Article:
Dan Cox, the rightwinger who lost the Maryland governor’s race last year, has been telling the press that he doesn’t know who was behind a July 3 statement of candidacy in his name. He even said he alerted the Federal Election Commission to the matter.
It should be a short investigation: The person was the treasurer Cox had hired to do just that.
The Daily Beast has obtained emails and text messages that show Cox planned a congressional bid since at least mid-June. It would have been a quick comeback from the trouncing he received in 2022 from now Gov. Wes Moore, and given the attention and controversy Cox’s candidacy drew to that race, a follow-up House bid would have raised eyebrows across the state.
But it appears that, at least for now, Cox is foregoing that opportunity, even if he isn’t being upfront about it.
The emails, which were exchanged last month between Cox adviser Rory McShane and professional political accountant Tom Datwyler, show McShane took several steps on Cox’s behalf to set up the campaign committee. At one point, McShane gave the green light to an official “Dan Cox for Congress” online WinRed fundraising ad, which, as of this report, is still live.
The two men also agreed on when Datwyler should file the statement of candidacy and open the campaign. In a June 14 email, Datwyler told McShane that if the campaign were to submit the statement before July 1, that would also require a full quarterly report covering April through June 30.
“To avoid that we can raise $ starting now until the end of the quarter, but holding off on depositing until 10 days before the end of the quarter,” Datwyler wrote in the email.
“Perfect,” McShane replied, “we don’t want to file Q2. So get the WinRed up and we’ll start raising but not file until July 1.”
When Datywler sent the WinRed link the next day, McShane asked him to “switch out” the logo on the landing page with an updated design, which McShane attached to the email. (Cox did not raise any money, according to a person familiar with the matter.)
But when reporters contacted Cox after the FEC filing appeared recently, the election denier feigned disbelief.
Cox told Maryland Matters on July 3 that he didn’t know the story behind the filing, but claimed that he hadn’t ruled out a 2024 congressional run.
“We didn’t make a decision,” Cox told Maryland Matters on July 3, adding, “I’d like to know who did this.”
A text message from McShane to Datwyler the next morning reveals that not only had Cox apparently already made a decision—not to run—but that Datwyler hadn’t known about the change in plans. A source familiar with the matter told The Daily Beast that McShane had failed to relay the decision to Datwyler before the treasurer submitted the statement of candidacy. Datwyler only got that information on July 4, after Cox had already denounced the filing to reporters.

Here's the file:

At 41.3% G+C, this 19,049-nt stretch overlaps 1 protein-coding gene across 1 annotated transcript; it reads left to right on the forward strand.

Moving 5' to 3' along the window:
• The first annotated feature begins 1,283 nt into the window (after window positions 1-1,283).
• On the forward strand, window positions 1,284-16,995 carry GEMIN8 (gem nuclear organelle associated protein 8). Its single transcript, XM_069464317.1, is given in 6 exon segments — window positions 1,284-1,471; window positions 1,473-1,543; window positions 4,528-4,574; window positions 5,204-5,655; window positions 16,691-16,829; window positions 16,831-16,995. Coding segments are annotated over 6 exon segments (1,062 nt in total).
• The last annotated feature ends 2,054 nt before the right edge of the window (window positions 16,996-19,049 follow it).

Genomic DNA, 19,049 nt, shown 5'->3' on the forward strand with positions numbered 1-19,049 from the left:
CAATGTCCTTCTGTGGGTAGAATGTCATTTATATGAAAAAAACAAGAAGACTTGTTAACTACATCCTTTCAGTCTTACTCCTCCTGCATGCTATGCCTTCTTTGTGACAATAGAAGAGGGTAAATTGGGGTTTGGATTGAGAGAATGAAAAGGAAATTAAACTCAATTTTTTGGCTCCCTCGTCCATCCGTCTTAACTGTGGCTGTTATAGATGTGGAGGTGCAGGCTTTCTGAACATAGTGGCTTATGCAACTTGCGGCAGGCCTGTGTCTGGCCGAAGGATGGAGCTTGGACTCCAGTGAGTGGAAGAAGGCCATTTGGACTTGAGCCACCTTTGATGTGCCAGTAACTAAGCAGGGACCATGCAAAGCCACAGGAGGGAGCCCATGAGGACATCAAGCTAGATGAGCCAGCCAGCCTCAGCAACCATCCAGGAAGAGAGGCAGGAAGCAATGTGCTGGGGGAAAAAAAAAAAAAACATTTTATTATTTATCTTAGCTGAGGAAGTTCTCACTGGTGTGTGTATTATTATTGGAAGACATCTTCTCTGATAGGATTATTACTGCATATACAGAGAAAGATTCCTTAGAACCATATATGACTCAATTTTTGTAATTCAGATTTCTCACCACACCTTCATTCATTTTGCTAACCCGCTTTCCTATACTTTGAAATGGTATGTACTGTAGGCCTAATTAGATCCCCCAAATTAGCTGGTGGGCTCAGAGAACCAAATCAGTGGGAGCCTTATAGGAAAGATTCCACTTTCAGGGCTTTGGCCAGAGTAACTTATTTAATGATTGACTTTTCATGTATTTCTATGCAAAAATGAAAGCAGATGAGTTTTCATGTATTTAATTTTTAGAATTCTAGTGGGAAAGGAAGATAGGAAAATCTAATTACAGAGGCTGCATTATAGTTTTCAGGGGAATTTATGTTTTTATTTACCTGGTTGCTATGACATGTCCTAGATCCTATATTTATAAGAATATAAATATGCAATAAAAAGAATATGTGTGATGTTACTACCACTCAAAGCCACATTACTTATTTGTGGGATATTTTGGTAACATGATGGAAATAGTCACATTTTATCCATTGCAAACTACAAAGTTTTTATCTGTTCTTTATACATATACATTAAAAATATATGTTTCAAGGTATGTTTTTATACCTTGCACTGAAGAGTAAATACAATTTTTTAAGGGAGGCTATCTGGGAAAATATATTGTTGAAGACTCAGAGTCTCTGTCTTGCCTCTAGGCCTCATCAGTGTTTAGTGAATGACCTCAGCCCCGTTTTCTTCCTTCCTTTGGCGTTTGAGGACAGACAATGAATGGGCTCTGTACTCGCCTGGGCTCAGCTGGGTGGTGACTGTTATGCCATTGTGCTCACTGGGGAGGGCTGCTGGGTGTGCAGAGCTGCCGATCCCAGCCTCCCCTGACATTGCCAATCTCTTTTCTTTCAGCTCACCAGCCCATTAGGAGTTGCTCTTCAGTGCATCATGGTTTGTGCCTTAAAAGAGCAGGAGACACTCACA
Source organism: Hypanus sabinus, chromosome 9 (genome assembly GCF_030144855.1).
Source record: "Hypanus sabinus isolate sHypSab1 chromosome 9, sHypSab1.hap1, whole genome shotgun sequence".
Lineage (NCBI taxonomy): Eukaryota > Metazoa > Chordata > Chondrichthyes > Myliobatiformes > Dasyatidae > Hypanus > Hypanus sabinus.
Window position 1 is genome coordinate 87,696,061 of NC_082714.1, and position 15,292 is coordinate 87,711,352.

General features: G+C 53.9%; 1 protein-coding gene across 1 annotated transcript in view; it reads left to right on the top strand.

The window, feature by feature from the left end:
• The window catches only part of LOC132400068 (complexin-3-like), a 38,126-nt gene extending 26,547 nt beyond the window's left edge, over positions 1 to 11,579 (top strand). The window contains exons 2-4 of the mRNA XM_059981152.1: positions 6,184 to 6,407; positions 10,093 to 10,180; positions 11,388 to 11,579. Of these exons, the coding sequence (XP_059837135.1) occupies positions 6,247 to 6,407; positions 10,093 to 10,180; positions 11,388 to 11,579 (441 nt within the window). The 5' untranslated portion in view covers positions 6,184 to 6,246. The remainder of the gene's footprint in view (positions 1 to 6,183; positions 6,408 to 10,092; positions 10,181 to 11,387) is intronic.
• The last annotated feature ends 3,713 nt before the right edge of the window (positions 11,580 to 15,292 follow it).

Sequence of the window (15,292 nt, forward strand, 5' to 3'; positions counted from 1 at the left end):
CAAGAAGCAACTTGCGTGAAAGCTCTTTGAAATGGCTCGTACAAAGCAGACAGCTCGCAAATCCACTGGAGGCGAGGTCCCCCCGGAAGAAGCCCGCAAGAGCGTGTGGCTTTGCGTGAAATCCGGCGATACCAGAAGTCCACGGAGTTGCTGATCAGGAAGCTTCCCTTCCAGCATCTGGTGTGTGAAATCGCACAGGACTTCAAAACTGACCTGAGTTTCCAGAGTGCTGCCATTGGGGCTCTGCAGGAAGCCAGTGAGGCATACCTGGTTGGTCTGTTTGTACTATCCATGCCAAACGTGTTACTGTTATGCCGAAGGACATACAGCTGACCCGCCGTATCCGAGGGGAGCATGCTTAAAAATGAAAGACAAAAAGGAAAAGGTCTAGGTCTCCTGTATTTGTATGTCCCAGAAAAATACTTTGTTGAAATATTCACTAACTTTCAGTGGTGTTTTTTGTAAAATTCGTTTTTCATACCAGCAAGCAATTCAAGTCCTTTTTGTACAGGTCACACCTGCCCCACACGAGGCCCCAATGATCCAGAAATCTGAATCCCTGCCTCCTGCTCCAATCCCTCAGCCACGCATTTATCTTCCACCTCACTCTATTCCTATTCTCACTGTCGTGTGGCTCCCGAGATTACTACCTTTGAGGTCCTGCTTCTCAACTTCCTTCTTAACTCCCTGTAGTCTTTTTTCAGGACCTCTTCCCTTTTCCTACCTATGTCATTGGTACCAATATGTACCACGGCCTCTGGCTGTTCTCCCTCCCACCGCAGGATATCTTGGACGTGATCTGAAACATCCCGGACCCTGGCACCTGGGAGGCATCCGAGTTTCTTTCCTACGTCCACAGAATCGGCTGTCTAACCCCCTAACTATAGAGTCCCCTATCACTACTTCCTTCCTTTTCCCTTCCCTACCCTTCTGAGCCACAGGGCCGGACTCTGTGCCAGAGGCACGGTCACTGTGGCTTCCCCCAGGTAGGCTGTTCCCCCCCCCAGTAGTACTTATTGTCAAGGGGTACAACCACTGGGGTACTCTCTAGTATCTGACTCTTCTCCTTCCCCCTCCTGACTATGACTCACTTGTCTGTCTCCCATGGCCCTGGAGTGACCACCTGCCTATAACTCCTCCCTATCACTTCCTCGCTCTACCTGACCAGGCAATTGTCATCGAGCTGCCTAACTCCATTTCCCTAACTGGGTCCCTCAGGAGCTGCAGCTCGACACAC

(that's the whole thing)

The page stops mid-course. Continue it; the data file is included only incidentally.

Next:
“Hey Tom—Need you to terminate Dan Cox’s committee, he’s decided he’s not running,” McShane wrote in the Independence Day message.
“Can do,” Datwyler replied.
But Cox was casting aspersions on the filing as recently as July 7, when The Frederick Post-News reported that Cox “had reported it to the FEC.”
None of the three men are strangers to political controversy.
Cox’s 2022 bid pulled national attention, most notably in the primary, when his candidacy got some help from an unexpected place.
Democratic groups, seeing an opportunity to retake the governor’s mansion from retiring GOP Gov. Larry Hogan, boosted Cox in the primary against moderate Kelly Schulz. It was part of a national Democratic strategy to seed elections with divisive, far-right Republicans who could turn off swing voters.
(Failed GOP Pennsylvania gubernatorial candidate Doug Mastriano—also a Jan. 6 attendee—was another success story for the Democrats. Mastriano lost the general election to Democrat Josh Shapiro, and hired Cox as chief of staff to his state Senate office earlier this year.)
McShane’s company, McShane LLC, also has ties to attempts to overturn the 2020 election. In 2021, a former undercover political operative in Nevada implicated a McShane official in a plan to get Proud Boys to pressure ballot counters in that state, The Daily Beast reported. The company’s clients also include Arizona election denying GOP Reps. Paul Gosar and Andy Biggs.
Datwyler, for his part, runs a political accounting company that keeps the books for dozens of campaigns and federal political committees. Nearly 250 are listed as active this year, and the roster has its fair share of election deniers. (Longtime Republican operative Jeff Roe’s Axiom Strategies bought 9Seven last year.)
The Daily Beast sent a comment request to McShane and Cox, but did not receive a reply. A representative for Datwyler declined to comment.